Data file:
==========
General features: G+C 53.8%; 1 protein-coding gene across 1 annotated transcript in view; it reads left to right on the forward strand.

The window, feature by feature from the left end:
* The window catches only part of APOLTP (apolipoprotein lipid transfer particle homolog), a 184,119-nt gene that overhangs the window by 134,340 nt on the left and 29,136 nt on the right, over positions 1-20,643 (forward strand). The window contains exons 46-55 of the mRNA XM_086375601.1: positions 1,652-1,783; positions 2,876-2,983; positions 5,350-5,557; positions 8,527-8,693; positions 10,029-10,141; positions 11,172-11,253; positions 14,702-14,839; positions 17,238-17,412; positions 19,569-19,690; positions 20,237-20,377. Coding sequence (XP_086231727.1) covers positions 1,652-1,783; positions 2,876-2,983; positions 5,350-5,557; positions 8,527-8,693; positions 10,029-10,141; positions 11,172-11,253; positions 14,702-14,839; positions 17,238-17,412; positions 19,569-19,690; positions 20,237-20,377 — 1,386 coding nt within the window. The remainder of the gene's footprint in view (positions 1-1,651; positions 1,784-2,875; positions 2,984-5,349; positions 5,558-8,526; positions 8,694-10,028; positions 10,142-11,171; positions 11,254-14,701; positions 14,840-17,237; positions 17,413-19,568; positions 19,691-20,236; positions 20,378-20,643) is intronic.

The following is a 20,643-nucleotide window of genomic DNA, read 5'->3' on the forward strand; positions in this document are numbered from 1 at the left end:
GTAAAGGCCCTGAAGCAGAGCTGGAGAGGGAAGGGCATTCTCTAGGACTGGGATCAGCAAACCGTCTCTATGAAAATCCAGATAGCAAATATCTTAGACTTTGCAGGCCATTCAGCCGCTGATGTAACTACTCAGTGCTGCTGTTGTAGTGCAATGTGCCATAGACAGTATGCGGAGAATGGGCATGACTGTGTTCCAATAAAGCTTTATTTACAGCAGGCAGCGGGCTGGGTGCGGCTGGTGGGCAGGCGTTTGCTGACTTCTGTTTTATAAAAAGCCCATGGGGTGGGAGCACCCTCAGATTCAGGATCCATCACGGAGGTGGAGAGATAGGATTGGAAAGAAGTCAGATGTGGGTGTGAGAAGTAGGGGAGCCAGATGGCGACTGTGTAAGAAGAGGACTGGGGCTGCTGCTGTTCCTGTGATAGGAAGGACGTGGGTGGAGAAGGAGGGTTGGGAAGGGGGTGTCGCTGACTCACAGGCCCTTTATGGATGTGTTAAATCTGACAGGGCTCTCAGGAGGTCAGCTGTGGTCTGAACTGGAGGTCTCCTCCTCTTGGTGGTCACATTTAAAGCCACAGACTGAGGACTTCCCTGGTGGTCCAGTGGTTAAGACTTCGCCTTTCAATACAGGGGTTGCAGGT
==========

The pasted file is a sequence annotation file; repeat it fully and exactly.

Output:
General features: G+C 53.8%; 1 protein-coding gene across 1 annotated transcript in view; it reads left to right on the forward strand.

The window, feature by feature from the left end:
* The window catches only part of APOLTP (apolipoprotein lipid transfer particle homolog), a 184,119-nt gene that overhangs the window by 134,340 nt on the left and 29,136 nt on the right, over positions 1-20,643 (forward strand). The window contains exons 46-55 of the mRNA XM_086375601.1: positions 1,652-1,783; positions 2,876-2,983; positions 5,350-5,557; positions 8,527-8,693; positions 10,029-10,141; positions 11,172-11,253; positions 14,702-14,839; positions 17,238-17,412; positions 19,569-19,690; positions 20,237-20,377. Coding sequence (XP_086231727.1) covers positions 1,652-1,783; positions 2,876-2,983; positions 5,350-5,557; positions 8,527-8,693; positions 10,029-10,141; positions 11,172-11,253; positions 14,702-14,839; positions 17,238-17,412; positions 19,569-19,690; positions 20,237-20,377 — 1,386 coding nt within the window. The remainder of the gene's footprint in view (positions 1-1,651; positions 1,784-2,875; positions 2,984-5,349; positions 5,558-8,526; positions 8,694-10,028; positions 10,142-11,171; positions 11,254-14,701; positions 14,840-17,237; positions 17,413-19,568; positions 19,691-20,236; positions 20,378-20,643) is intronic.

The following is a 20,643-nucleotide window of genomic DNA, read 5'->3' on the forward strand; positions in this document are numbered from 1 at the left end:
GTAAAGGCCCTGAAGCAGAGCTGGAGAGGGAAGGGCATTCTCTAGGACTGGGATCAGCAAACCGTCTCTATGAAAATCCAGATAGCAAATATCTTAGACTTTGCAGGCCATTCAGCCGCTGATGTAACTACTCAGTGCTGCTGTTGTAGTGCAATGTGCCATAGACAGTATGCGGAGAATGGGCATGACTGTGTTCCAATAAAGCTTTATTTACAGCAGGCAGCGGGCTGGGTGCGGCTGGTGGGCAGGCGTTTGCTGACTTCTGTTTTATAAAAAGCCCATGGGGTGGGAGCACCCTCAGATTCAGGATCCATCACGGAGGTGGAGAGATAGGATTGGAAAGAAGTCAGATGTGGGTGTGAGAAGTAGGGGAGCCAGATGGCGACTGTGTAAGAAGAGGACTGGGGCTGCTGCTGTTCCTGTGATAGGAAGGACGTGGGTGGAGAAGGAGGGTTGGGAAGGGGGTGTCGCTGACTCACAGGCCCTTTATGGATGTGTTAAATCTGACAGGGCTCTCAGGAGGTCAGCTGTGGTCTGAACTGGAGGTCTCCTCCTCTTGGTGGTCACATTTAAAGCCACAGACTGAGGACTTCCCTGGTGGTCCAGTGGTTAAGACTTCGCCTTTCAATACAGGGGTTGCAGGT